11. The top box holds the amp section and one set of transformers (outputs, I think), the other one holds the other (power) transformers. The builder posted a full schematic on DIYAudio.com, and also participated in a thread I posted on Talkbass. He did a "cute" little mono 500 watter before this one as well.
  12. Sure, I grew up working on tube stuff and have always greatly appreciated the aesthetics of Big Iron. And I love using them for guitar, just not bass. Same as for so many other music production tools: great for others, not so much for myself. Vive la difference.
  13. The biggest one I've personally played through is this 2 X 500 watt build a friend of mine did:
  14. Yep. I saw one of the concerts on that tour and it literally had 12,000 people on their feet. Not an easy ask for a jazz fusion band. Don't like it? Vote with your wallet. And vive la difference.
  15. AFAIK they both have authorized builder networks for those who prefer to buy a pre-built cab. In Dave Green's case: Gigmaster Soundworks: http://www.gigmaster.biz/ Scabbey Road: http://scabbeyroad.com/ Greenboy Audio: http://greenboyaudio.com/ Speaker Hardware: http://www.speakerhardware.com/ Tricky Audio: http://trickyaudio.wix.com/trickyaudio Perhaps Bill Fitzmaurice will jump in with links to his authorized builders, I don't have that information handy. And finally, a few more US builders: RevSound: https://revsound.myshopify.com/ Boom Bass Cabinets: http://www.boombasscabinets.com/
  16. [quote name='Chienmortbb' timestamp='1507743770' post='3387694'] I am guessing it users the ICEPower.ASX700. [/quote] More likely the 700ASC.
  17. [quote name='ambient' timestamp='1506715095' post='3380692'] I'm probably going to be the only person to vote 'other' . [/quote] Not a chance. Mine's an electric upright.
  18. [quote name='Jus Lukin' timestamp='1505410166' post='3371757'] Interesting about the voltage step-up used in the US. i didn't know that was done! [/quote] It's quite common for household appliances like water heaters, and as Bill mentioned, for touring grade pro sound applications.
  19. Anybody else here watch the live stream of the recording of her new album? 77 hours from start to finish, with no material worked out in advance. And the topper: only 7,777 physical copies sold, with no digital distribution at all. They've already taken the live stream down and the physical copies sold out yesterday. I love everything about this, really.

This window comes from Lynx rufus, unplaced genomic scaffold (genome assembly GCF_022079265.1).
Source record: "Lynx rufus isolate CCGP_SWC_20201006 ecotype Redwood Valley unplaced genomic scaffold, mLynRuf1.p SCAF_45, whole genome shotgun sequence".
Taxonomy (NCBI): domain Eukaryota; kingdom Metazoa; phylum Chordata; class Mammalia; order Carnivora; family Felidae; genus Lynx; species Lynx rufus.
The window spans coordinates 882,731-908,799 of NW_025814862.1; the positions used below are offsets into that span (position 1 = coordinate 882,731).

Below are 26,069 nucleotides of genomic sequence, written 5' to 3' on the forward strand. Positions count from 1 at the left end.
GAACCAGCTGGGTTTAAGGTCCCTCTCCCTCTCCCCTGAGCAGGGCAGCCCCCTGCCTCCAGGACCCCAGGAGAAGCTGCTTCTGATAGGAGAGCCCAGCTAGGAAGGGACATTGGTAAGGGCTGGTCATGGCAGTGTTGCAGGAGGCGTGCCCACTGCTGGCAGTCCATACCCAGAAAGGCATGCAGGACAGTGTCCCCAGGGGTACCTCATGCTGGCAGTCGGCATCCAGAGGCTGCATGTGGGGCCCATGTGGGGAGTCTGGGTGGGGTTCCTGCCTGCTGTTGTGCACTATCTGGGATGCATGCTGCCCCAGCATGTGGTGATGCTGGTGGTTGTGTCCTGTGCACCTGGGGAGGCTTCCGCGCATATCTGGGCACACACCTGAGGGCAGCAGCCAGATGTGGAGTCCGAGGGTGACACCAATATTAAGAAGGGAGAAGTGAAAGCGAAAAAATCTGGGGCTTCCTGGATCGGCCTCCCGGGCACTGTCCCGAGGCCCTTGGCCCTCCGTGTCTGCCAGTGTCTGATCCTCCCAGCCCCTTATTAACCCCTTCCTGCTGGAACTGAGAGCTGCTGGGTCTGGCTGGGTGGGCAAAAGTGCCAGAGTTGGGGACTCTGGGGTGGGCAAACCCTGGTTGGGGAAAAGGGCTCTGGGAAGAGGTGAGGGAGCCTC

20. We had both the POJT and Dirty Dozen in the 300 seat club I used to mix in. Good times.
  21. [quote name='JimBobTTD' timestamp='1499706681' post='3333049'] Does anyone have experience of importing an instrument with an Indian rosewood fingerboard from the US? I am asking in relation to CITES. Did you need to do anything special? This is assuming that the US seller has already done the necessary for export. [/quote] The Dutch buyer I mentioned in my last post had to get his own import permit on top of the two separate US permits and the physical inspection I had to deal with. The whole process took just under 4 months. And yes, the bass in question has an Indian rosewood fingerboard.
  22. [quote name='Skybone' timestamp='1491037510' post='3269993'] The new CITES regulations are going to make this more and more difficult for buying instruments from overseas. Dealers should be doing something about licences, but where does that leave the private individual??? [/quote] I've just gone through the whole CITES permitting process as a US seller to a Dutch buyer. Knowing what I now do, I would have charged a minimum of $500 for all the hassle and out of pocket expense it entailed. Frankly, I probably just wouldn't ever do it again. If the US seller happens to live very near one the of the limited number of CITES inspection stations their experience would be a bit less painful, but the wait time for the main permit would still be 60-90 days, and the potential for unpleasant surprises is pretty great.
  23. [quote name='Bilbo' timestamp='1496689690' post='3313256'] The questions are, can you play anything all the way through on your own without accompaniment and/or what part of this thing called music leaves you wanting? [/quote] I do play a few solo tunes on bass quite often at open mikes, mostly originals with vocals. In the past I gigged with just a drummer and myself very happily as well. My kryptonite tends to be playing tunes I don't like. No one in their right mind would ask me to play classic rock in a band with them, for instance. I don't hate all of it by any means, but I am pretty much indifferent to whether people dance or not, or whether I cop bass lines authentically in the sense of "like the record."